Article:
Japan is open to tourism again – here are 20 reasons to visit now

Not to mention Fukushima itself: the prefecture is not limited to nuclear power plants, but is also famous for its samurai heritage embodied in the atmosphere of Aizu-Wakamatsu, as well as for its winter ski resorts and delicious gyoza dumplings. InsideJapan Tours (0117 244 3380; insidejapantours.com) uses an extensive network of local contacts to create some of Tohoku’s best insider trips, including its popular Northern Soul group tour as well as self-guided trips.

11. Socially Distant Luxury

Never mind the skyscraper hotels brushing the clouds. Those wishing to avoid the crowds should check into one of the many small, perfectly appointed one-bedroom hotels.

Among the swankiest is Trunk(House) (from £4,771 per night; trunk-house.com) – an elegantly renovated 70-year-old former training house for geishas hidden away in a maze of alleyways in the district of Kagurazaka in Tokyo. It’s home to a cutting-edge fusion of old and new — from Japanese gardens, a tatami-style tea room, and 24-hour service from butlers and private chefs, to contemporary art installations by Tom Sachs, a hinoki bath big enough to swim in and amidst design classics of the last century. Not to mention the world’s smallest disco, a small neon-lit space with sparkling popcorn cocktails and state-of-the-art karaoke – just for you.

12. Seto’s serene interior

The scattered silhouettes of tiny fishing islands scatter the serene blue waters of the Seto Inland Sea, a body of water that connects three of Japan’s main islands. With its temperate climate, it has been nicknamed the Mediterranean of Japan (an island is famous for its olives). The region is perhaps best known for its art islands, particularly Naoshima, which is high on creative wish lists this year, having opened two new galleries – Tadao Ando’s minimalist and angular Valley Gallery, filled with Yayoi Kusama’s countless reflective metal balls (part of his work Narcissus Garden); as well as the new Hiroshi Sugimoto: Time Corridors gallery, presenting 30 works by the emblematic artist (benesse-artsite.jp).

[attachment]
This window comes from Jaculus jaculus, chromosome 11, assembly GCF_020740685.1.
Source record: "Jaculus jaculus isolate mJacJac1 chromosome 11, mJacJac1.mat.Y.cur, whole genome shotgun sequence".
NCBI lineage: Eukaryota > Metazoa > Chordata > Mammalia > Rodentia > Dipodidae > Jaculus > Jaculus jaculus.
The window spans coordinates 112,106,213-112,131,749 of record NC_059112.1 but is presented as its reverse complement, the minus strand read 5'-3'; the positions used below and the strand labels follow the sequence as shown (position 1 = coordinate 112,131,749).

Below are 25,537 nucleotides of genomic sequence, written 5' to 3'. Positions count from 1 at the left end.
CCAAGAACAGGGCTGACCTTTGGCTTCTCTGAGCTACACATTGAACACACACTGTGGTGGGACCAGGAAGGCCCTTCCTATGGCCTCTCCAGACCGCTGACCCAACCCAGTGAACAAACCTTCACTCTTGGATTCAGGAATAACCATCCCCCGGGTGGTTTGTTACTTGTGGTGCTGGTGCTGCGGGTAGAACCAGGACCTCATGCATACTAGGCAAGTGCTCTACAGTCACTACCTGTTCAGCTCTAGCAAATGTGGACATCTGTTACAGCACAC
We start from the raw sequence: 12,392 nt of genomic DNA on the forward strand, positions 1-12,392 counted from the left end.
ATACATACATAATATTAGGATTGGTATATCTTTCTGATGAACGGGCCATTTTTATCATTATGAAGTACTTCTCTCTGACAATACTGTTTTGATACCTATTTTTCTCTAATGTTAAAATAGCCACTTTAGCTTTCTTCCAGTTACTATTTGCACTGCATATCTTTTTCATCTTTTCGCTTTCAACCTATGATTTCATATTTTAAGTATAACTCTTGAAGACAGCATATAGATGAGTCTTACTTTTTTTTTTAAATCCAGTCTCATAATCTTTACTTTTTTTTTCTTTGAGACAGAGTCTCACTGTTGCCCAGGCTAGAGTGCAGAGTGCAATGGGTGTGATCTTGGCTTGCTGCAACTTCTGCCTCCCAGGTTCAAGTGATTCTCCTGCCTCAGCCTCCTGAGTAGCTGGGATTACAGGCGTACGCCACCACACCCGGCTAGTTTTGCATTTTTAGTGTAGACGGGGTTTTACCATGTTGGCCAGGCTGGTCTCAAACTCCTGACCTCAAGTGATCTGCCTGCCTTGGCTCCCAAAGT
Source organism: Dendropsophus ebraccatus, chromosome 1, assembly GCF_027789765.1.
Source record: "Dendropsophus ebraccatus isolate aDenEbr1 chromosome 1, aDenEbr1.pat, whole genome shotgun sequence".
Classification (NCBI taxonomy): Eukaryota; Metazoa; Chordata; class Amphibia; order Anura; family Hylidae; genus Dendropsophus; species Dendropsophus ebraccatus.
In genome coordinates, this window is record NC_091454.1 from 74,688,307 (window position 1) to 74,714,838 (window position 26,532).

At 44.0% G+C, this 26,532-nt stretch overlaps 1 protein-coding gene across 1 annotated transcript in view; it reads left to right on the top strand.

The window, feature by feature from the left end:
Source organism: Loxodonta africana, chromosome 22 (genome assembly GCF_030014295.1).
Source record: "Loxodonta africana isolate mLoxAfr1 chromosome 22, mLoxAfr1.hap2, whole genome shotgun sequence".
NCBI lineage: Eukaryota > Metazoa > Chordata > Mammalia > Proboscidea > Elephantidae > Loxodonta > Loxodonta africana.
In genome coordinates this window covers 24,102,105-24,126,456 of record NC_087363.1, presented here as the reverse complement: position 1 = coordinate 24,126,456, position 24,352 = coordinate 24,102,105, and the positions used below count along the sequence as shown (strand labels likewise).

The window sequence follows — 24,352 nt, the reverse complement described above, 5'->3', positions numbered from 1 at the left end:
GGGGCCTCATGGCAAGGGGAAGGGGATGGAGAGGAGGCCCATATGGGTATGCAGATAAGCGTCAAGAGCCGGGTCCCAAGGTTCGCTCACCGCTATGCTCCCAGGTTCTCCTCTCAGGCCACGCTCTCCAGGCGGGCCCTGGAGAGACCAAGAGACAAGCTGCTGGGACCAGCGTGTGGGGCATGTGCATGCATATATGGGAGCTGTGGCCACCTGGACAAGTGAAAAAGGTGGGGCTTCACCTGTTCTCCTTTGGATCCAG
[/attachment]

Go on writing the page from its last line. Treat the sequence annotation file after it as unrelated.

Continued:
A must-have new addition to the island is the Naoshima Ryokan ROKA (rooms from £640; roka.voyage): chic, boutique, creative, a highlight are its 11 minimalist rooms, with private sunken wooden baths and glass retractable walls.

Meanwhile, Guntu (three-day trips from £3,390; guntu.jp), a Noah’s Ark-style ‘floating ryokan’ mini-boat by architect Yasushi Horibe, remains perhaps the easiest way stylish to move around the area. And the hottest ticket on the Hiroshima side of the Seto Inland Sea? Azumi Setoda, a chic and modern take on a traditional hostel ryokan from Aman founder Adrian Zecha on the tiny island of Ikuchijima (rooms from £452; azumi.co).

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